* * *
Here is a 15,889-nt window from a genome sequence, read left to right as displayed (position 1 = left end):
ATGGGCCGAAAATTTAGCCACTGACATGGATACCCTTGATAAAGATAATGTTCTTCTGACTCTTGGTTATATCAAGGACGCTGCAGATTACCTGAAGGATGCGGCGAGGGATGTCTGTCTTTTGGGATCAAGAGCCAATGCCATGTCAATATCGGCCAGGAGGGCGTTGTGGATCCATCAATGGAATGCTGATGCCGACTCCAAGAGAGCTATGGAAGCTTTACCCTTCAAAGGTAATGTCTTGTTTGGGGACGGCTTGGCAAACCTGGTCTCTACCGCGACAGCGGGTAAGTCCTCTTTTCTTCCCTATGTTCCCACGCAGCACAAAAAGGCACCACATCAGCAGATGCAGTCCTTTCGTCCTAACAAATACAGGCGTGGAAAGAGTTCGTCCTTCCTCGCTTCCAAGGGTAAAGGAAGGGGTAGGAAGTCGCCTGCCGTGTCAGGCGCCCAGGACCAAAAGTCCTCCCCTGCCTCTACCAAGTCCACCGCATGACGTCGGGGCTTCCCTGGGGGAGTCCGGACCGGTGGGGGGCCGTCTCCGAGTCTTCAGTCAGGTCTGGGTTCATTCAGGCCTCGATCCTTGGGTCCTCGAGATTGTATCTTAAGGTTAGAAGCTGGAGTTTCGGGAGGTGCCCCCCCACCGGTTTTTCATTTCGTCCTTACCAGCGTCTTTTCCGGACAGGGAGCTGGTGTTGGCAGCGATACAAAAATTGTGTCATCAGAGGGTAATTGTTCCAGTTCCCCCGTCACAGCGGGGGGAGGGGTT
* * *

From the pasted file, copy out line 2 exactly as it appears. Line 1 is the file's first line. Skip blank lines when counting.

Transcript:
ATGGGCCGAAAATTTAGCCACTGACATGGATACCCTTGATAAAGATAATGTTCTTCTGACTCTTGGTTATATCAAGGACGCTGCAGATTACCTGAAGGATGCGGCGAGGGATGTCTGTCTTTTGGGATCAAGAGCCAATGCCATGTCAATATCGGCCAGGAGGGCGTTGTGGATCCATCAATGGAATGCTGATGCCGACTCCAAGAGAGCTATGGAAGCTTTACCCTTCAAAGGTAATGTCTTGTTTGGGGACGGCTTGGCAAACCTGGTCTCTACCGCGACAGCGGGTAAGTCCTCTTTTCTTCCCTATGTTCCCACGCAGCACAAAAAGGCACCACATCAGCAGATGCAGTCCTTTCGTCCTAACAAATACAGGCGTGGAAAGAGTTCGTCCTTCCTCGCTTCCAAGGGTAAAGGAAGGGGTAGGAAGTCGCCTGCCGTGTCAGGCGCCCAGGACCAAAAGTCCTCCCCTGCCTCTACCAAGTCCACCGCATGACGTCGGGGCTTCCCTGGGGGAGTCCGGACCGGTGGGGGGCCGTCTCCGAGTCTTCAGTCAGGTCTGGGTTCATTCAGGCCTCGATCCTTGGGTCCTCGAGATTGTATCTTAAGGTTAGAAGCTGGAGTTTCGGGAGGTGCCCCCCCACCGGTTTTTCATTTCGTCCTTACCAGCGTCTTTTCCGGACAGGGAGCTGGTGTTGGCAGCGATACAAAAATTGTGTCATCAGAGGGTAATTGTTCCAGTTCCCCCGTCACAGCGGGGGGAGGGGTT